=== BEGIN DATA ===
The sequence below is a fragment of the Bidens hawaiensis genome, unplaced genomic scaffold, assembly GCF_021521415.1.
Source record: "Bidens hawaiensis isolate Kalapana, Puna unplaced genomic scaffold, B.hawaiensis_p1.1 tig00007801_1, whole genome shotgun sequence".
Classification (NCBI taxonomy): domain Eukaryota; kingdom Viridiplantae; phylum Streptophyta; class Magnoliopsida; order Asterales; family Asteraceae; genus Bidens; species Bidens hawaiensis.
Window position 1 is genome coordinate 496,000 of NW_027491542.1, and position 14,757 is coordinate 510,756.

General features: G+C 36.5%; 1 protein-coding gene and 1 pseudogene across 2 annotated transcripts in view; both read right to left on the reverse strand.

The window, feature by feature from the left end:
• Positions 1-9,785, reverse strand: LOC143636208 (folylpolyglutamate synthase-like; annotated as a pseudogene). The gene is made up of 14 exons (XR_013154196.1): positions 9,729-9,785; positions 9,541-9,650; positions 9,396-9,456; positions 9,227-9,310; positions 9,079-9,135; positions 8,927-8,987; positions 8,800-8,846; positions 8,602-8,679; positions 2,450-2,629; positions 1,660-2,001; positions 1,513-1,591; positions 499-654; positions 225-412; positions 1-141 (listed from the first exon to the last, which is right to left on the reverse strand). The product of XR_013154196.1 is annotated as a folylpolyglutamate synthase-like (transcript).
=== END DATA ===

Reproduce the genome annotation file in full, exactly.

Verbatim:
The sequence below is a fragment of the Bidens hawaiensis genome, unplaced genomic scaffold, assembly GCF_021521415.1.
Source record: "Bidens hawaiensis isolate Kalapana, Puna unplaced genomic scaffold, B.hawaiensis_p1.1 tig00007801_1, whole genome shotgun sequence".
Classification (NCBI taxonomy): domain Eukaryota; kingdom Viridiplantae; phylum Streptophyta; class Magnoliopsida; order Asterales; family Asteraceae; genus Bidens; species Bidens hawaiensis.
Window position 1 is genome coordinate 496,000 of NW_027491542.1, and position 14,757 is coordinate 510,756.

General features: G+C 36.5%; 1 protein-coding gene and 1 pseudogene across 2 annotated transcripts in view; both read right to left on the reverse strand.

The window, feature by feature from the left end:
• Positions 1-9,785, reverse strand: LOC143636208 (folylpolyglutamate synthase-like; annotated as a pseudogene). The gene is made up of 14 exons (XR_013154196.1): positions 9,729-9,785; positions 9,541-9,650; positions 9,396-9,456; positions 9,227-9,310; positions 9,079-9,135; positions 8,927-8,987; positions 8,800-8,846; positions 8,602-8,679; positions 2,450-2,629; positions 1,660-2,001; positions 1,513-1,591; positions 499-654; positions 225-412; positions 1-141 (listed from the first exon to the last, which is right to left on the reverse strand). The product of XR_013154196.1 is annotated as a folylpolyglutamate synthase-like (transcript).